A ‘phone hotel’ hangs in a Spectrum Community School classroom. Ethan Badr photo

Student Voice: Phones in school a tool for learning or weapon of mass distraction?

Spectrum student questions role of smart phones in school

By Ethan Badr

Smart phones have quickly become a major presence in high schools, middle schools and even elementary.

“Ten years ago one person had a cell phone, now pretty much everyone has one,” says Spectrum English teacher Tom Gordon.

Students are often distracted by their devices in class but can we really call it an addiction?

Well yes, there is actually a lot of research that proves cell phones have the potential to be just as addictive as drugs and alcohol. The only difference is, you don’t have to wait until you’re 19 to start using a cell phone.

“We need a cell phone rehab.” Gordon added.

It’s not rehab, but one local teacher has created what are now being called “cell phone hotels.”

These “hotels” hang on the wall of each classroom and have enough pockets for each student’s cell phone. Teachers can choose to implement them at their own discretion. Students who feel they won’t be able to restrain themselves during class time can check their phones into the hotel until the end of class.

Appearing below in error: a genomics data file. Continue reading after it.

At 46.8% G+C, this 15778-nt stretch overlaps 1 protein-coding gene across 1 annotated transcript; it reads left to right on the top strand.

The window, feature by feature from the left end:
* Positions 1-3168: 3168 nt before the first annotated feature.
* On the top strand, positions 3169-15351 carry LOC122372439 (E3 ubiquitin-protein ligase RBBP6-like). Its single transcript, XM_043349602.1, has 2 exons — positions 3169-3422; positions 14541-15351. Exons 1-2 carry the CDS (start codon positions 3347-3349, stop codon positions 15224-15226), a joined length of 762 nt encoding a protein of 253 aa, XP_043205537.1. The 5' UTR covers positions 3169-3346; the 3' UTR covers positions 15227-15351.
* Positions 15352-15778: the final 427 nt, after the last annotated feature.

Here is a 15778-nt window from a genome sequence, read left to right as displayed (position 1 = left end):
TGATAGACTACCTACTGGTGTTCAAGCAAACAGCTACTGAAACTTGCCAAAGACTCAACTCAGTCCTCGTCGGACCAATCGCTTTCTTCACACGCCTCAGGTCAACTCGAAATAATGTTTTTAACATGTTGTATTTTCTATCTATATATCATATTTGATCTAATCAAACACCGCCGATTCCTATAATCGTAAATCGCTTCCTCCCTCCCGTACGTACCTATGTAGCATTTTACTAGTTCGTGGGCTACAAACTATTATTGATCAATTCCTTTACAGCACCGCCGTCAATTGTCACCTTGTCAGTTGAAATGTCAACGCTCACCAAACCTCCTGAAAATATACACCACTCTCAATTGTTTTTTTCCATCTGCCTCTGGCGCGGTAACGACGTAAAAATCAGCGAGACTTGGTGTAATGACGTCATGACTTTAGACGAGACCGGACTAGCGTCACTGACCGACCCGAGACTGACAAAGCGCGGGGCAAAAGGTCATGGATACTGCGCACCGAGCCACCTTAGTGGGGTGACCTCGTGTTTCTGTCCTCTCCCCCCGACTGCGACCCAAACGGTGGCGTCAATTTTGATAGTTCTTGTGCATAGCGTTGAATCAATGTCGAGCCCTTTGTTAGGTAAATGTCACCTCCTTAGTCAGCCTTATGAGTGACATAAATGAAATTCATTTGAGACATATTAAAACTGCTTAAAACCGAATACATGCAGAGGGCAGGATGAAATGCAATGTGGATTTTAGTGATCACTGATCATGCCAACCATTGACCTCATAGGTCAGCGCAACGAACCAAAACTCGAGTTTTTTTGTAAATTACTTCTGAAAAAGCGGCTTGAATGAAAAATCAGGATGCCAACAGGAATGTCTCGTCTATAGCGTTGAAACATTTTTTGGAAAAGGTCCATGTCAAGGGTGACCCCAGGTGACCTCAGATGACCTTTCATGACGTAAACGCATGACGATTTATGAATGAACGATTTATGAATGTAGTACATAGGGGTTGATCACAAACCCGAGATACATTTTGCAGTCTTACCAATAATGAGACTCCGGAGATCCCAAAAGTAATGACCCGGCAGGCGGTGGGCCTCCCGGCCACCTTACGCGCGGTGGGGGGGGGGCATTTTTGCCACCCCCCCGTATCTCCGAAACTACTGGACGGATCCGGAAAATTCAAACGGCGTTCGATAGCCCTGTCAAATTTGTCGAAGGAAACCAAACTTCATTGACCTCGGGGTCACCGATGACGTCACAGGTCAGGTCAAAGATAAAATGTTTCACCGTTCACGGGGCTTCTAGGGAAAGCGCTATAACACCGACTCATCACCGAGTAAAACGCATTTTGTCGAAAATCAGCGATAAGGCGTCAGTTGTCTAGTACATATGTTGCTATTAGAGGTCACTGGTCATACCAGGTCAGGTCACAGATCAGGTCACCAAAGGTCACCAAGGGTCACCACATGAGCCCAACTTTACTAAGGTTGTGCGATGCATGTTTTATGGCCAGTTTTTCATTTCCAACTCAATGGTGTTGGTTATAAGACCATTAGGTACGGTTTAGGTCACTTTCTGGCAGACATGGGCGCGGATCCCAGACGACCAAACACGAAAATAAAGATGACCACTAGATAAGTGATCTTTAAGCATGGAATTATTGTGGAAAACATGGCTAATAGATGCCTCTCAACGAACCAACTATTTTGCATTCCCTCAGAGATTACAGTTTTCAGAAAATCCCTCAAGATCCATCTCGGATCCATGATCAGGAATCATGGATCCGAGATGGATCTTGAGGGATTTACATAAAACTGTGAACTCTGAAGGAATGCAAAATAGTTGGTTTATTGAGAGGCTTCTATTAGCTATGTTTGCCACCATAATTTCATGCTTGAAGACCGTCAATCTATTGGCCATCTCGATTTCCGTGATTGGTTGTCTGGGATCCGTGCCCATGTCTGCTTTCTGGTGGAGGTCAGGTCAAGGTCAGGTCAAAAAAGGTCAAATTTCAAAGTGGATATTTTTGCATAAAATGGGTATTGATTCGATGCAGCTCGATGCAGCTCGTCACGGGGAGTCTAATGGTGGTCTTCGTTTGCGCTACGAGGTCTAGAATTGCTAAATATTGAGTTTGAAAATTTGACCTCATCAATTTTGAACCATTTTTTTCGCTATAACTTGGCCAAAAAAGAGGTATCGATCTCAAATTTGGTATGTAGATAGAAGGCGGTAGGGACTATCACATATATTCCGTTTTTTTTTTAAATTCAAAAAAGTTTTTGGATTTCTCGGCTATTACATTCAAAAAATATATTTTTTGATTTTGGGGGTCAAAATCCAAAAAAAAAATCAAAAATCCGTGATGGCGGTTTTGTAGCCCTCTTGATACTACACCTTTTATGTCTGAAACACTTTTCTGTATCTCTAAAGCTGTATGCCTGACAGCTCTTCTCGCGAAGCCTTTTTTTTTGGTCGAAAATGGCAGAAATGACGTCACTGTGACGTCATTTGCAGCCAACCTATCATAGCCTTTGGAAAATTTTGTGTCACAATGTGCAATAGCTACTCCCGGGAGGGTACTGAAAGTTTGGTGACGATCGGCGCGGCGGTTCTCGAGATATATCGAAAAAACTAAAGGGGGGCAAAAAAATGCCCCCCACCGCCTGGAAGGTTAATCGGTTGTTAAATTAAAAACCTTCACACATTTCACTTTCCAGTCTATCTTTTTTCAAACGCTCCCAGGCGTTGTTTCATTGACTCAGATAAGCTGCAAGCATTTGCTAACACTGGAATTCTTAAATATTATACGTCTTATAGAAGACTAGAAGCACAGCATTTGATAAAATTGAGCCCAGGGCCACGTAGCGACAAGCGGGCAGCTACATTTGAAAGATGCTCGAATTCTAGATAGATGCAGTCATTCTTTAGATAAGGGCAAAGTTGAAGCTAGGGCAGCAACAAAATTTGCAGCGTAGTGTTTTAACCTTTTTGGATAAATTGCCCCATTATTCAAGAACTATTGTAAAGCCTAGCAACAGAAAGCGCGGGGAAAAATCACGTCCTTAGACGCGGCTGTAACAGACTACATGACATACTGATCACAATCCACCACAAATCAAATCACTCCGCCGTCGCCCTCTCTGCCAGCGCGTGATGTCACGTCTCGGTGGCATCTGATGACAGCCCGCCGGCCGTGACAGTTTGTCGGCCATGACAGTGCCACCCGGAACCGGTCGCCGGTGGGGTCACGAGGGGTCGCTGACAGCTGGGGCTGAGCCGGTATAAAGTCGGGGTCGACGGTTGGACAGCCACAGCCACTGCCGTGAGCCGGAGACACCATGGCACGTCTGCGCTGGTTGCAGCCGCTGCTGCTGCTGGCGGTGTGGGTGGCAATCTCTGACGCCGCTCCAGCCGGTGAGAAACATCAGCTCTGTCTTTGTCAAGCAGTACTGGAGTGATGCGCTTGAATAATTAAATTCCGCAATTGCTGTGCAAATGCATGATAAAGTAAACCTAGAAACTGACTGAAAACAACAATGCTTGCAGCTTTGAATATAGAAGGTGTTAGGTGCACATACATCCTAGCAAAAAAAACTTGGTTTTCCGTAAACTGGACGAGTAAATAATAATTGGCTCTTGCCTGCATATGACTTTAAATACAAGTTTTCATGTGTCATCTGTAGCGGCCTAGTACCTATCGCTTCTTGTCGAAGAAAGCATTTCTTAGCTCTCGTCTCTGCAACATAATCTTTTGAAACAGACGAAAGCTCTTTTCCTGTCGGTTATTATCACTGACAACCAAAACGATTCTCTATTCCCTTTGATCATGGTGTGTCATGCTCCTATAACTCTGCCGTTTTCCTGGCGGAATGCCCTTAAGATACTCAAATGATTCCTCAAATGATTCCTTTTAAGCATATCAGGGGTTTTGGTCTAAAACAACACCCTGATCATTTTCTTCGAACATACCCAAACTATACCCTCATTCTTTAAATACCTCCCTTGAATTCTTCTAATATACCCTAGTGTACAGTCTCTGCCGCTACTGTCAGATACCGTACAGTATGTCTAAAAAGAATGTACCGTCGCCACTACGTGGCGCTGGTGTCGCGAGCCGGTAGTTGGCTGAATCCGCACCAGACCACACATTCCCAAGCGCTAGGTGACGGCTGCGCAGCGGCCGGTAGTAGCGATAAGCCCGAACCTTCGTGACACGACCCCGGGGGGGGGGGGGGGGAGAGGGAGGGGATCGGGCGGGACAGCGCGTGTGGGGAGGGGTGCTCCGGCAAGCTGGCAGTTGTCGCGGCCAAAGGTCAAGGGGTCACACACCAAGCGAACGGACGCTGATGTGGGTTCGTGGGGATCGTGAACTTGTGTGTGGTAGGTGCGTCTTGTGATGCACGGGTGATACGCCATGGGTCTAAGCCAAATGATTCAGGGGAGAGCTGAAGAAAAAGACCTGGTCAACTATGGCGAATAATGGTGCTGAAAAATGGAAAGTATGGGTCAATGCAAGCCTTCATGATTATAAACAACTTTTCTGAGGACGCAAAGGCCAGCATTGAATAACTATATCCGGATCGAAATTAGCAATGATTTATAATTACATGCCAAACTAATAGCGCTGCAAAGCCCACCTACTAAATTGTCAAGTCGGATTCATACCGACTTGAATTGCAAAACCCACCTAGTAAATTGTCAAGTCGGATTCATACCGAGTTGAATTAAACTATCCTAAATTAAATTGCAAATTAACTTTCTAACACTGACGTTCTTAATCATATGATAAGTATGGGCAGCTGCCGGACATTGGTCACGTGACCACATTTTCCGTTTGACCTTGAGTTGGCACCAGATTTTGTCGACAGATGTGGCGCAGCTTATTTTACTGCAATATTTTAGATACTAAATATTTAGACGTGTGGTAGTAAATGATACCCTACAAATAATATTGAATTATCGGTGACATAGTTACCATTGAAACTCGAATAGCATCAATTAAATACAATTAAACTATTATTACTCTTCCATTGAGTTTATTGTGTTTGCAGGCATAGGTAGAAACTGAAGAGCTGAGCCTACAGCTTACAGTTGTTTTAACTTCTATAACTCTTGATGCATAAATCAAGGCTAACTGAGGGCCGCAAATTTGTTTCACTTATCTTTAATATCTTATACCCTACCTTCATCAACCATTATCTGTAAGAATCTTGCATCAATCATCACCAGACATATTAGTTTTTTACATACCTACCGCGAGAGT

“For me, it really comes down to two things: I want to minimize distractions for my students, and I want students to realize that it is possible for them to be without their phones for 80 minutes,” said one Spectrum teacher. “It’s not a perfect system, but it’s a start.”

The hotels, although fairly new, have been showing results when teachers decide to use them.

However, some teachers are taking a different approach. English 12 teacher Chris Lubinich says, “Instead of removing them completely it’s my job to teach students to use them responsibly.”

Lubinich uses the application Google Classroom to streamline student learning directly through their smartphones. Assignments are uploaded to the digital classroom, completed by students on their phones or computers then handed in online.

“Like anything in this world cellphones can be used for good or bad and the potential problems with cell phone usage should not be bigger than the education system,” says Lubinich.

We are still at the start of this new age of technology and we have to decide, not just in schools, whether we are going to embrace it or restrict it.

Ethan Badr is a Grade 12 student at Spectrum Community School

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